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Meet Dhanush, the National Award winner

Last updated on: August 17, 2011 18:12 IST

Image: A still from Aadukaalam
Shobha Warrier in Chennai
When the 58th National awards committee named Dhanush as the best actor in India, along with Malayalam actor Salim Kumar, his father-in-law, the superstar of Tamil cinema, Rajnikanth, was ill. Till he recovered, there was no celebration for the young actor.

Now that Rajnikanth has fully recovered and is back in Chennai, life is back to normal for his family. Last month, on the day he turned 28, his wife Aishwarya announced her first film as a director, with Dhanush in the lead.

Shobha Warrier met Dhanush on the sets of Irandam Ulakam, directed by his brother Selvaraghavan, and asked him about the National Award, his wife's film, and much more.

Now that Rajnikanth is back in Chennai, are you going to celebrate winning the National Award?

To be very honest, the moment has passed. It should have happened then but we couldn't celebrate at that time. I have moved on and don't feel like throwing a party or celebrating now. I am finishing Selva's film and then going on to start Aishwarya's film. I also have no time.

'I am not an awards guy'

Image: Dhanush, Aishwarya and Selvaraghavan

Did the award come as a surprise to you?

I was not expecting an award but I knew I had a good project in hand. I knew I had done well. Though I was not completely satisfied, I was reasonably satisfied. The director, Vetriamaran, and many others said I did a good job and that I would win the National Award. But I did not believe them. When I moved on to the next project, I even forgot about Aadukalam.

Would you have been disappointed if you had not won the award?

(Laughs) No way. I am not an awards guy; I have never won any award except a Vijay TV award for the best entertainer in 2008. So, even if I had not won the National Award, life would have been quite normal.

Now that you have won the topmost award in the country, do you think there will be a change in the kind of films you do?

Never. I do not want anyone to think that I will only do certain kinds of films. I try to mix commercial and off-beat projects. Though I do a film like Aadukalam, I also do comedies, action films and family dramas. I want people to say that he can do any kind of role. That is how I want to be known.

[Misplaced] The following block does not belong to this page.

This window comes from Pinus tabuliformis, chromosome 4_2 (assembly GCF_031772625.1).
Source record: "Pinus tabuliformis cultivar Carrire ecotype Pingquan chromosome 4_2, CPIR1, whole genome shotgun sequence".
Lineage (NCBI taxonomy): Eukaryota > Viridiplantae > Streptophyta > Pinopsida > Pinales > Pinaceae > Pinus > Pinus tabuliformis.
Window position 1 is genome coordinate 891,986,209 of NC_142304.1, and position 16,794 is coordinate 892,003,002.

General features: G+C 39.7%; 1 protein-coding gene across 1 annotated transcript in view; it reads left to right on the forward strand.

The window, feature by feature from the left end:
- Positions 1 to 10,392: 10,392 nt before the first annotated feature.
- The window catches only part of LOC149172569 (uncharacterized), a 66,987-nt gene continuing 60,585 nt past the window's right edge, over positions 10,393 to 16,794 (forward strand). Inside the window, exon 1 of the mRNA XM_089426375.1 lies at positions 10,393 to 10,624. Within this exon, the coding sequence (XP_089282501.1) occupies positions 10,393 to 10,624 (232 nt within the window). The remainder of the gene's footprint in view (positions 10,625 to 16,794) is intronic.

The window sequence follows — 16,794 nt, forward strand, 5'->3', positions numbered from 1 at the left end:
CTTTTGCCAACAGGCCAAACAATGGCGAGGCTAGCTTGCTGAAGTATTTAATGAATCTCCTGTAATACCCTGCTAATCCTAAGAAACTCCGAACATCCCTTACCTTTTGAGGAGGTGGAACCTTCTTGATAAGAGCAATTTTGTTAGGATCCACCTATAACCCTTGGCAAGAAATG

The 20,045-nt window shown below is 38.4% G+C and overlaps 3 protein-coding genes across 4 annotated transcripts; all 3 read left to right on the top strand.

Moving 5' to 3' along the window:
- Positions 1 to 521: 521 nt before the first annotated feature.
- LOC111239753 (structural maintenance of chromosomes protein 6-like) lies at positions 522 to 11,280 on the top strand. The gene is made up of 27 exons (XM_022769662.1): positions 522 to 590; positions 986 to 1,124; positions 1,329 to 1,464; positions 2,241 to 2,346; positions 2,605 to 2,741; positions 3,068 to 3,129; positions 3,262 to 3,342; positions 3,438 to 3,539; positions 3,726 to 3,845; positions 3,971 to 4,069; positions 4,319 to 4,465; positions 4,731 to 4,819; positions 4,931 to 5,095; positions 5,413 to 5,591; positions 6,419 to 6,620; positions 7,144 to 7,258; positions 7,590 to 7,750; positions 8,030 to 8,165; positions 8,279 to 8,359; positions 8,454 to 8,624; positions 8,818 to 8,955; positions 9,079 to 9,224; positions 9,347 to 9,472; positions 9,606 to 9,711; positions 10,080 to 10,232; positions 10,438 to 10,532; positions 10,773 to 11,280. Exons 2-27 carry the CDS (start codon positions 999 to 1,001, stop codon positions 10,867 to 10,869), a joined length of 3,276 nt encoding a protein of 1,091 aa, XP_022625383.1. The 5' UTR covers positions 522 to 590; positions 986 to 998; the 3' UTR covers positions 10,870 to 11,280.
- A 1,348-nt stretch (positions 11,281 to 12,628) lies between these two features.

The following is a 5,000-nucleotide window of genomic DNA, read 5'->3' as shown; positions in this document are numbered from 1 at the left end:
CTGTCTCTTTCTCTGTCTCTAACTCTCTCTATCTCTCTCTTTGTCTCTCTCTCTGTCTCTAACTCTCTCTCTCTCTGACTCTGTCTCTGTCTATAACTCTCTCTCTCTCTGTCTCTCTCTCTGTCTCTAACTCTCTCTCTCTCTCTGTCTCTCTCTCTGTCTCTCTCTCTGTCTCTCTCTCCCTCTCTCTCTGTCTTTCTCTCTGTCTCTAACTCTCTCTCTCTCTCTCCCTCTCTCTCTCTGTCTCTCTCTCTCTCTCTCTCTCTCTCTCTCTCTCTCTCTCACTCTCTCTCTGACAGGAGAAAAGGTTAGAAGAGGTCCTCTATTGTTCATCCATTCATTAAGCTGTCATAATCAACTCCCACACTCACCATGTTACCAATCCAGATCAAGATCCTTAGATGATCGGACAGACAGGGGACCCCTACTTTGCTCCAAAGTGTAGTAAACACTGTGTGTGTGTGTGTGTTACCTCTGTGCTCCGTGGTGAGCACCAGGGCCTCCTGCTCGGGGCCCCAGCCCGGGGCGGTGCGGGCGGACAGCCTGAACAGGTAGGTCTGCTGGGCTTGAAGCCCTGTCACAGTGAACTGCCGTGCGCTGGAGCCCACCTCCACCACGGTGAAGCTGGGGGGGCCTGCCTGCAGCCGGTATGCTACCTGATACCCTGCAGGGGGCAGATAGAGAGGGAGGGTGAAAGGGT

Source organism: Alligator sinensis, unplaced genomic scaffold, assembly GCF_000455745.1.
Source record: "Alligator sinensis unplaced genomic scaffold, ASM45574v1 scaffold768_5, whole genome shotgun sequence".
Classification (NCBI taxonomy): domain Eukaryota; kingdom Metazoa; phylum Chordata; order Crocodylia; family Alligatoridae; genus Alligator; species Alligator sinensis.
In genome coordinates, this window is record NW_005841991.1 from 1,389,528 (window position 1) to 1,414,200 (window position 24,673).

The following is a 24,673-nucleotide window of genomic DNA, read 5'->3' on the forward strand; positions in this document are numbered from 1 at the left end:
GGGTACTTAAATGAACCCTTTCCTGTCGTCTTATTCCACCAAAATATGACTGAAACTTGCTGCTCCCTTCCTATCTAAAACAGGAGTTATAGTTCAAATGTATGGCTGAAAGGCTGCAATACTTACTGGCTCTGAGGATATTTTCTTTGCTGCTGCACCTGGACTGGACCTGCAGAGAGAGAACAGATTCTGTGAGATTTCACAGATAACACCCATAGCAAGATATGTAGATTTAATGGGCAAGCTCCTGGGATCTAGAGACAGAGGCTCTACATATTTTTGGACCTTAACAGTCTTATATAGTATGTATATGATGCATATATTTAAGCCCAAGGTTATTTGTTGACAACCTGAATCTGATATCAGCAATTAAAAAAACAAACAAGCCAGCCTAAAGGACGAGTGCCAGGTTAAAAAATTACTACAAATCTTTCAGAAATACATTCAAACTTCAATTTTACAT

How different is it to act in commercial films and also in films like Aadukalam?

It is easier to work in a film like Aadukalam because it is close to life. It is realistic. It is easy to emote and perform in such films. But in commercial films, everything is larger than life and exaggerated. You have to imagine things and overact a little bit. I am not saying its wrong; I am saying it is difficult.

Which one satisfies you the most?

Obviously acting in off-beat films satisfies me but then you can't be acting in such films all the time. I have to act in films that are received well by the B and C audience because they look at me as a local fellow, as one among them. I enjoy those moments too. As a star, I enjoy acting in commercial films but as a performer, I enjoy subtle acting.  That is why I do both kinds of films.

Which is more important, being a star or an actor?

It doesn't really matter what is important to me. What matters is what is important for the producer, distributors and fans.

'I'm not here to satisfy myself, I'm here to entertain the audience'

Image: A still from Aadukaalam

What about your own satisfaction?

I am not here to satisfy myself. I am here to entertain the audience. I am here to make a profit for the producer who invests in me. So, commercial films are more important to me. Once in a while I do films like Pudupettai, Athu Oru Kana Kaalam and Aadukalam to satisfy myself.

You are one of the youngest actors to win the National Award for acting.

Yes, I am the youngest. It is an accident that the award came to me and I happened to be the youngest star to win the award. According to me, anybody who did the role of KP Karuppu would have won the award. I am sure Vetrimaran would have made anyone perform well.

How do you differentiate between acceptance by the public and awards?

Being accepted by the public is much more important than winning an award. If the public won't accept you, you are nowhere in the picture. You have to be in the picture to get an award.